Congratulations to Gil and Bex for finishing up this long journey. It couldn't have been easy riding kick scooters for all of those miles and now that its done, they probably won't want to see another scooter for the rest of their lives. The journey looks like it was rewarding one however and I certainly can appreciate the good cause. Now, they turn their attention to some much needed rest, including a visit to Disney Land, before heading home to catch up with friends and family.

Read more about their experiences here.

Free Solo Trailer Gives Us First Glimpse of Alex Honnold on El Cap

One of the biggest stories in outdoor adventure last year was Alex Honnold's free solo climb of El Capitan in Yosemite. Even now, more than a year after he completed this epic climb,  it is difficult to put Honnold's accomplishment in perspective using just mere words. Thankfully, soon we'll have another way to gauge exactly how massive this achievement was.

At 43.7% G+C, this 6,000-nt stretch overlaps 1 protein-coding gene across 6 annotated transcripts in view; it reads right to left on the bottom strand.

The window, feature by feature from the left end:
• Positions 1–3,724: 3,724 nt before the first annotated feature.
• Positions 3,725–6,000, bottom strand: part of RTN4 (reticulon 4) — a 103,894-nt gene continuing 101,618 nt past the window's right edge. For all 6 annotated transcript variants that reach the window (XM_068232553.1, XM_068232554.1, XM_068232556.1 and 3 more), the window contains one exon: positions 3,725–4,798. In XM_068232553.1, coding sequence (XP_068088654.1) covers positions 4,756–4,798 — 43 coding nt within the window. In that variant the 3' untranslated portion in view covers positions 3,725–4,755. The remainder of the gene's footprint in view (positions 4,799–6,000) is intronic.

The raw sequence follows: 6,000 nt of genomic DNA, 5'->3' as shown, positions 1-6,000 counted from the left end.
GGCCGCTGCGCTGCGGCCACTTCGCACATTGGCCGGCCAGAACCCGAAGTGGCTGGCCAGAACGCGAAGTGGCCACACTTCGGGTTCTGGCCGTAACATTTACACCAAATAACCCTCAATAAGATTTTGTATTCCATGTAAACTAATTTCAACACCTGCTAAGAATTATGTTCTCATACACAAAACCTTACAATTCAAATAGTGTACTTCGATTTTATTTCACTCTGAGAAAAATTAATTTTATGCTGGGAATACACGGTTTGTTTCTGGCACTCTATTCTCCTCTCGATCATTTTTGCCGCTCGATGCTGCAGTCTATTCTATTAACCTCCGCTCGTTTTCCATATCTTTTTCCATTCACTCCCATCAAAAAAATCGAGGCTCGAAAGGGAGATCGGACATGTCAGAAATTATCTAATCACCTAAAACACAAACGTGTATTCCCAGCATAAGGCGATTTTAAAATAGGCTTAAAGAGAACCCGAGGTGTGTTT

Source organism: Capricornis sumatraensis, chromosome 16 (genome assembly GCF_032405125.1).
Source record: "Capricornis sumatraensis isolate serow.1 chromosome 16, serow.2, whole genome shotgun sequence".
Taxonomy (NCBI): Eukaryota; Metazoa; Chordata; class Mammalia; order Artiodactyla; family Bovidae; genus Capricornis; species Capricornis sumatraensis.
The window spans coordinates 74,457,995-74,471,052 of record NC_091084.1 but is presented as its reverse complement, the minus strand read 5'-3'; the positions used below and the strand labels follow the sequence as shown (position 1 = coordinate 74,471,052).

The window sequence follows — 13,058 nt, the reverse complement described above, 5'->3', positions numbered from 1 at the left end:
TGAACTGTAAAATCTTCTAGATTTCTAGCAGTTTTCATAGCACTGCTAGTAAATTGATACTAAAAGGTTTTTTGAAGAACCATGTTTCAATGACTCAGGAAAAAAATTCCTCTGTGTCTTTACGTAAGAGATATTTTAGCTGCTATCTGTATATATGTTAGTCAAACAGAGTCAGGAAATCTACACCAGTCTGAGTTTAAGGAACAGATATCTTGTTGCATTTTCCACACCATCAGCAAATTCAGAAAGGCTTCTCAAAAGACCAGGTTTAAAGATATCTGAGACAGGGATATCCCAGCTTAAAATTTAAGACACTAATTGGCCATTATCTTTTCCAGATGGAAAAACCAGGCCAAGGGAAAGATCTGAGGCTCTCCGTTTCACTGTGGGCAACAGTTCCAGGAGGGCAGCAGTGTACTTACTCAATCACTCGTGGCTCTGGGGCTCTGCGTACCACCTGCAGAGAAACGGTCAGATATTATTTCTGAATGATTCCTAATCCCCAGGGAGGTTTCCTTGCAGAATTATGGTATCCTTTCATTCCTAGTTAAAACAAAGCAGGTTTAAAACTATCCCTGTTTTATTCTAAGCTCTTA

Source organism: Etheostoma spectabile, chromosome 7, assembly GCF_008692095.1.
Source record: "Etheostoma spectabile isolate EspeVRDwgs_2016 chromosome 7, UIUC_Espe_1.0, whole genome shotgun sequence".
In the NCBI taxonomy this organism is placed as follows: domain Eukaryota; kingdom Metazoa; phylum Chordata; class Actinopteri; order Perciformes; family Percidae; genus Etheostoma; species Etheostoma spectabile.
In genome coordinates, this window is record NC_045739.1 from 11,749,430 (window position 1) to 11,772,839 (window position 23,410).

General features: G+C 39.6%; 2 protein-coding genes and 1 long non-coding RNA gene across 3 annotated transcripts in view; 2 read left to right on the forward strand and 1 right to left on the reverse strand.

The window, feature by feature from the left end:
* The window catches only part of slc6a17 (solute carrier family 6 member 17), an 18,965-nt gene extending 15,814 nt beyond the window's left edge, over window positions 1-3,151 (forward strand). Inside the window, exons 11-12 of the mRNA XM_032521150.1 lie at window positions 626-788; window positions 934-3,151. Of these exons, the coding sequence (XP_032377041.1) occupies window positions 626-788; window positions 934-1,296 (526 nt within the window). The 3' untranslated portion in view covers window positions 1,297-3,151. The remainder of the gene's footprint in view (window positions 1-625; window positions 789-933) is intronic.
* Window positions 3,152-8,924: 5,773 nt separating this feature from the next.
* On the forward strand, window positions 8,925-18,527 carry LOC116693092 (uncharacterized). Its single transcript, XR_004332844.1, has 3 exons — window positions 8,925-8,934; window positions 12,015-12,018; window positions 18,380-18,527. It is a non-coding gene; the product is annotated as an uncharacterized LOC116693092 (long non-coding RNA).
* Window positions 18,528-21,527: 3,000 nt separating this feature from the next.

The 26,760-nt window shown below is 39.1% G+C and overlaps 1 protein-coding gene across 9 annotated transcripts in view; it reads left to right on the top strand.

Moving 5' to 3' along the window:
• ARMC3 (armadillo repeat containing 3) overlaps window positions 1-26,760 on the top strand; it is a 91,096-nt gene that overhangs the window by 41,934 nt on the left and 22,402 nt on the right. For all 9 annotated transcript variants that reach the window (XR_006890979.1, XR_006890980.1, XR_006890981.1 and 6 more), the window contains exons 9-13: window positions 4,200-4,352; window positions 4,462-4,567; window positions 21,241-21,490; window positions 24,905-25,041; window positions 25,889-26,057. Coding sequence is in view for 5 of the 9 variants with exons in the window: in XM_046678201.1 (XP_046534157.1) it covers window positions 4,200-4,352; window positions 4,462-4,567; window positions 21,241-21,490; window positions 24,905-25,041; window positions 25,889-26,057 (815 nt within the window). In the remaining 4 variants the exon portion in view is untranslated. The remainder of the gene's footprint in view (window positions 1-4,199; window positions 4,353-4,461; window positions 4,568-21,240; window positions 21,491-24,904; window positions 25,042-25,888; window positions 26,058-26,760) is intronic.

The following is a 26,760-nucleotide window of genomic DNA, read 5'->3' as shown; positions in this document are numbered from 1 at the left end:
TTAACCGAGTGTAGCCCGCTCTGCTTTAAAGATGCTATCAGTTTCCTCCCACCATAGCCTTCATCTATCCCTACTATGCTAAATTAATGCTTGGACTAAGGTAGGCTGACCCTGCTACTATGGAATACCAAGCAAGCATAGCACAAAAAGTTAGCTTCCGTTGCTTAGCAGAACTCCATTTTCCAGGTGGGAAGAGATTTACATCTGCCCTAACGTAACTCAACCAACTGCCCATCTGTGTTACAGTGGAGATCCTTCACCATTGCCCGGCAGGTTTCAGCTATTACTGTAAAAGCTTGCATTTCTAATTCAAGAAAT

The video below is the first trailer for a film called Free Solo, which will release later this year. Directed by E. Chai Vasarhelyi and Jimmy Chin, the same team that brought us Meru, the documentary promises to not just take us up the rock race with Alex, but give us the story behind what drives him to attempt just such an ascent and how it impact those around him. As you'll see in the clip, even Honnold's close friends –– many among the climbing elite themselves –– had a hard time with this project.

As you would expect, the footage is stunning, heart-pounding, and at times difficult to watch. This is a climbing film like any other we've seen before. Thankfully, we know it has a happy ending, but this is going to be edge-of-your-seat stuff when it hits theaters this fall.

Thursday, August 09, 2018

Video: The Mountain in the Hallway - Climbing Grand Teton to Beat Cancer